Opinion



Map Insights -- By Junie Del Mundo


Empowering young readers




Posted on September 20, 2011


Reading -- the foundation of all learning -- is a basic skill that many Filipino children are not grasping. Interventions meant to address declining literacy have failed to make an impact for various reasons. Sadly, a child who is unable to read will be challenged in learning new concepts and acquiring skills that he will need to become a productive citizen.

As a businessman, this thought terrifies me. For the Philippines, a generation of non-readers means a generation of lost opportunities. It foretells the deterioration of Philippine education; the inability to keep pace with the knowledge-based global economy; and inevitably, families failing to break free from the cycle of poverty.

Filipino companies have long realized the need to continually invest in our educational system to make our students competitive in the workplace, as evidenced by the assistance they continue to extend to educational programs. Most of this assistance has gone into augmenting government’s limited resources by providing buildings, books, school supplies, and even allowances for teachers-great help, any way you look at it. Still, the need for targeted interventions persists, especially those that will help Filipino students catch up with reading milestones.

It was thus a great delight (and relief) for me to learn about the Sa Aklat Sisikat (SAS) reading program, a locally designed program that has proven to be effective in improving the reading skills of children, especially those in disadvantaged communities. No less than the Massachusetts Institute of Technology’s (MIT) Abdul Latif Jameel Poverty Action Lab proved the effectiveness of the program, with the student’s reading scores showing real improvements.

“The SAS Reading Program significantly increases the propensity of children to read, causing 20 percent more children to have read a book in the last week at school and increases the number of books read by 2.3 in the last week and 7.2 in the last month. These increases persist both after the end of the program and outside of school, although at lower rates. The program also increased students’ scores on a reading assessment. The effect persisted even after the program ended with an effect of 0.06 standard deviations three months later. Overall, the results suggest that the program is a viable strategy for improving student’s reading skills,” said the report.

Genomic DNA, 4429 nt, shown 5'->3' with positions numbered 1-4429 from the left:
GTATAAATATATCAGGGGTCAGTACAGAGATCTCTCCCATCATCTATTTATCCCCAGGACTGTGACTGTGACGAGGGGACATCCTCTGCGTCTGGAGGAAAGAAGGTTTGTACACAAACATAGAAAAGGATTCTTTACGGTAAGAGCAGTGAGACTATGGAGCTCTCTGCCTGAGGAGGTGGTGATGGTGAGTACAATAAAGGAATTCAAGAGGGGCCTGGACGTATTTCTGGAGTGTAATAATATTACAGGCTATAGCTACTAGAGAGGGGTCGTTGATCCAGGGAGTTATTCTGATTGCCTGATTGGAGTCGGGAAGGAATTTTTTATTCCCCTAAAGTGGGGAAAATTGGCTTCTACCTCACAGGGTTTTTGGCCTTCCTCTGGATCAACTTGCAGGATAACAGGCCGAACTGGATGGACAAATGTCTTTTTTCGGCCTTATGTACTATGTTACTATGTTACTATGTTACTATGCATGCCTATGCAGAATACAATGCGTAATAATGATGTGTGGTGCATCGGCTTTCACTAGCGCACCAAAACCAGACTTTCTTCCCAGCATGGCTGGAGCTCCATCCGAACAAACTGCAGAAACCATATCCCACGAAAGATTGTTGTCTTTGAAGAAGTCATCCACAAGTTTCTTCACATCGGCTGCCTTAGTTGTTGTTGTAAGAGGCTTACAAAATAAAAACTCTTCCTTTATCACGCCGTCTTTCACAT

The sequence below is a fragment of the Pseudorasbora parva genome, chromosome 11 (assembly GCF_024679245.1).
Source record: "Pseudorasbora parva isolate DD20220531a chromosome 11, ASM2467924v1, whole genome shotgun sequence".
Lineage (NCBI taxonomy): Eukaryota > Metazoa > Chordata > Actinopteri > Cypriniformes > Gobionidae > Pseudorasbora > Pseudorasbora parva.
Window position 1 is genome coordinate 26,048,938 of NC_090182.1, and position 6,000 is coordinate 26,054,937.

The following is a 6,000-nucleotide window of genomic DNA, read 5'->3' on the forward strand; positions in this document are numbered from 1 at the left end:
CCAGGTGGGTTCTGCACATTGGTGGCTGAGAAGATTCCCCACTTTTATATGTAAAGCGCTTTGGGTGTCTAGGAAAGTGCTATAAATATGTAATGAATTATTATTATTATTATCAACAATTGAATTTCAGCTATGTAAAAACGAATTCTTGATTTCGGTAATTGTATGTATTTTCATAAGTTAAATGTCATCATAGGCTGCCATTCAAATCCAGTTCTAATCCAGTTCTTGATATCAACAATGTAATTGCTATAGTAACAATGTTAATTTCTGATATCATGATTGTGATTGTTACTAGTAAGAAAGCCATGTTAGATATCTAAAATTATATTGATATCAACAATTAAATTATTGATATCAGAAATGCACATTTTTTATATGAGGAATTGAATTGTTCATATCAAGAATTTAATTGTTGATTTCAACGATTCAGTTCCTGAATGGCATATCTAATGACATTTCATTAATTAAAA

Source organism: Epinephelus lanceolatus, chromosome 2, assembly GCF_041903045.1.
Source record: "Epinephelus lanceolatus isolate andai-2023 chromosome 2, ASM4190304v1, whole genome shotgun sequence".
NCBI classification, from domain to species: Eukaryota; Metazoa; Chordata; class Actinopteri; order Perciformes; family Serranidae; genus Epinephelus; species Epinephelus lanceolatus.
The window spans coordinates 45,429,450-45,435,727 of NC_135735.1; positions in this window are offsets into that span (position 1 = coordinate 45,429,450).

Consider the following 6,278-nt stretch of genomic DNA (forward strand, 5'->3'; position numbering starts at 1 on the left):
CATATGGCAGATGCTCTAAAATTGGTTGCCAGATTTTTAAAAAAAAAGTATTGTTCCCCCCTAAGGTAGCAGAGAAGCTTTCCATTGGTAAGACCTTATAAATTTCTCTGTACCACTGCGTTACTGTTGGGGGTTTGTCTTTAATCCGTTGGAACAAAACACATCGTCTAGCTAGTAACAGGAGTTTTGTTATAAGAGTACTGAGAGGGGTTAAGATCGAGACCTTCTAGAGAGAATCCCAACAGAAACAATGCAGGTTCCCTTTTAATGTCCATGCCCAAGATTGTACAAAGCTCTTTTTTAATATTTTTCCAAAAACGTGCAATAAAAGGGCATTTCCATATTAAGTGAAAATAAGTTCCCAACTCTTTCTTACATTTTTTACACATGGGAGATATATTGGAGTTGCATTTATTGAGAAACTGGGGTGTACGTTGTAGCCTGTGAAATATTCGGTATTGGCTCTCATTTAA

This unprecedented validation from the MIT Poverty Action Lab is the first of its kind among the educational initiatives in the Philippines. It recognizes the efforts of the Sa Aklat Sisikat Foundation, a not-for-profit NGO that worked in collaboration with the Department of Education (DepEd) for the past 11 years to implement reading interventions in the public elementary school system, under the Adopt-A-School Program.

SAS implements the reading program, which has three major components: the teacher training workshop, the read-a-thon, and the culminating activity. In the beginning, teachers from the International School of Manila conducted these workshops. Today, a specialized team of experienced educators and staunch reading advocates, the SAS Master Trainers, facilitate the training.

The Read-A-Thon emphasizes rigor. Schools set aside one hour each day for 31 days for reading, and students attempt to read as many storybooks as they can. Each of the Grade 4 sections in the targeted schools get 60 to 80 storybooks by Filipino authors; a reading chart to track each student’s progress; and individual reading passports for each child to enhance and monitor their personal reading comprehension. Each school also receives an Ibong Adarna wall mural, which students adorn with feathers with their name and the title of the book they read -- a fun way to motivate the children to keep the reading habit. Students and teachers who successfully complete the Read-A-Thon are recognized in a “Celebrate Reading” Culminating Activity.

The program has grown phenomenally since 1999: 868 public schools, 24,619 teachers, and one million Filipino students nationwide. SAS has also distributed almost 181,000 children’s books. For school year 2011-2012, SAS will be expanding its reach to include an additional 57 schools, 467 teachers, and 20,670 students.

Enhancements have also been introduced. There are post-SAS programs for teachers; support for school principals; planned programs for public pre-school teachers; and soon, an online teacher training program.

SAS teaches us a lot about what sustainability means in the Philippine context -- interventions made effective by the commitment of the people that design and implement these. SAS made a real difference in the lives of many Filipino children who will now be able to open the doors of opportunity, using reading comprehension as their key.

The author is the chair of Corporate Social Responsibility Committee of the MAP. He is the CEO of EON The Stakeholder Relations Firm, which is regarded as the pioneering stakeholder relations firm that puts TRUST at the heart of its collaborations and dialogues with different stakeholders of its clients. EON provides communication consultancy services to companies that want to protect their reputation and to build relationships with their publics. Feedback at map@globelines.com.ph. For previous articles, please visit map.org.ph.